Budget ceiling is a good thing
Updated: 2013-10-26 06:55
By Richard Harris (HK Edition)
The recent political row in the US had the Republican Party refusing to approve a rise of the government's debt ceiling above $16.7 trillion. They fought hard for the unwinnable and have now conceded defeat with a humiliation normally reserved for the day after a bad election.
Many illustrious commentators have regarded the budget ceiling as a bad thing because the measure was used as a point of political leverage and they argue that it should therefore be removed. They are not thinking beyond next week. It is true that the measure was used as a stick to try to beat up the president over Obamacare, the new US medical program, but it was used as a legitimate political tool as for any other point of leverage.
The budget cap forms an important role in keeping government spending in check by implying that no new spending can occur without tax cuts. It may not be a perfect check - it might be little more than a circuit breaker - but with excessive government debt being the biggest single threat to future global economic wealth, having a budget ceiling cap is actually a good thing.
Threats of negative outlooks, potentially leading to downgrades in creditworthiness by ratings agencies such as Fitch, are equally nonsensical. The US is a wealthy country and will not default on its debts, even if some politically inspired delay in payment is possible. The economy is lightly taxed overall compared to most developed economies, especially for fuel at the filling station. Shale oil and gas is likely to make the US an exporter of energy by the latter part of the decade. The world will continue buying US Treasury bills and the US dollar will continue to go up and down in a narrow and not crisis range against other major currencies. Surely a measure to halt runaway government debt is likely to improve the creditworthiness of an economy, not weaken it.
Europe is suffering from an inability to properly control its debt position with no means to cap it. A generous welfare entitlement applied during good economic times is almost impossible to remove when times are bad. For example, public support for working families is gradually transferring private employers' costs for employees onto the state.
This is likely to continue as the European population becomes older and more infirm with the only circuit-breaker here being bankruptcy resulting in intense pain. Greece has seen a 25 percent temporary decrease in the size of its economy as a result of austerity being thrust upon it when the money ran out. In Cyprus, anyone with a bank account involuntarily recapitalized the banking system by forfeiting 40 percent or more of their uninsured cash deposits.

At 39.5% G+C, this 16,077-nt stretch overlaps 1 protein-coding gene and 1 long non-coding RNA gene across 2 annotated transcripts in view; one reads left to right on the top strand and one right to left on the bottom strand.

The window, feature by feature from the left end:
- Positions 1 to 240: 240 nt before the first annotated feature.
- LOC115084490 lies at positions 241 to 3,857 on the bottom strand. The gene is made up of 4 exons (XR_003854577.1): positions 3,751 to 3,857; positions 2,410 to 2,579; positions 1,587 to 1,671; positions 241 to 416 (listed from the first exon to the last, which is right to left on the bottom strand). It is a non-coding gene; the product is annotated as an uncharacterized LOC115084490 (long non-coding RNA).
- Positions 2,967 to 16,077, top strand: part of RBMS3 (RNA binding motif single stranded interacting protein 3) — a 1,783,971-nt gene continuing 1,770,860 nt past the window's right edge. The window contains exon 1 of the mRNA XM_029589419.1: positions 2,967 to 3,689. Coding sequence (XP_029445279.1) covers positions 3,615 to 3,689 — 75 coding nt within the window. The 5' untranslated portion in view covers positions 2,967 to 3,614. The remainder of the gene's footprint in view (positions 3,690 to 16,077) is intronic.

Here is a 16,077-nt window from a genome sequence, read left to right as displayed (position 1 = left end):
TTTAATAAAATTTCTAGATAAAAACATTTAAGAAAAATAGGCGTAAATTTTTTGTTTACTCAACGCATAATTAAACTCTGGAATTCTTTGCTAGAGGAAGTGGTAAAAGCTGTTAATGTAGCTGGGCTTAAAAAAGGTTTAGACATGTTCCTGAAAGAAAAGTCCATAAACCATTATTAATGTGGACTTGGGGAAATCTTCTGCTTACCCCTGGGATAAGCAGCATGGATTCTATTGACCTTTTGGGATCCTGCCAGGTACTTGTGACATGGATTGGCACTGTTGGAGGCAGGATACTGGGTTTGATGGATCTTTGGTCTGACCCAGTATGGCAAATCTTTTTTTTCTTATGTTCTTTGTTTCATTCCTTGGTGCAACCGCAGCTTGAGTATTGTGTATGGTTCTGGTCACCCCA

Poll readings show the Republicans to have lost a massive 20 percentage points of support during this stand-off, showing what the American people think of the Washington Village playing hide and seek, while keeping everyone else on hold. President Barack Obama does not escape undamaged. Ongoing score-settling by his opponents now limits his chance of passing any contentious legislation for the rest of his term. He is a lame duck so any chance of him improving his legacy as president is now sorely impeded.
The US administration has now signed the bill to get the government moving again - as we all knew they would. The can has been kicked down the road to February, as spending has been extended until then. By February, the can will be rather rusty. It is unlikely that the Republicans will have the stomach for a similar bruising fight. We might well see negotiation and agreement on a proper annual budget as is traditional. The ceiling is unlikely to disappear - it is a useful tool for both sides - but it does need to become a crawling ceiling; with automatic adjustments for inflation and interest payments to prevent the need for frequent votes.
The Republicans have been fighting an important battle against runaway deficits; just not in an intelligent way. They must concentrate on getting elected in order to gain the power to run the economy how they want, though they have not increased their electoral chances in the last few weeks.
The great secret of democracy is that spending is popular with voters and taxation is not. The debt ceiling is an elegant way of getting around that sensitive problem while retaining some control over the overall budget. This is an age-old lesson - after all, when the British tried to increase taxation, they lost the American Colonies.
The author is chief executive of Port Shelter Investment Management.
(HK Edition 10/26/2013 page1)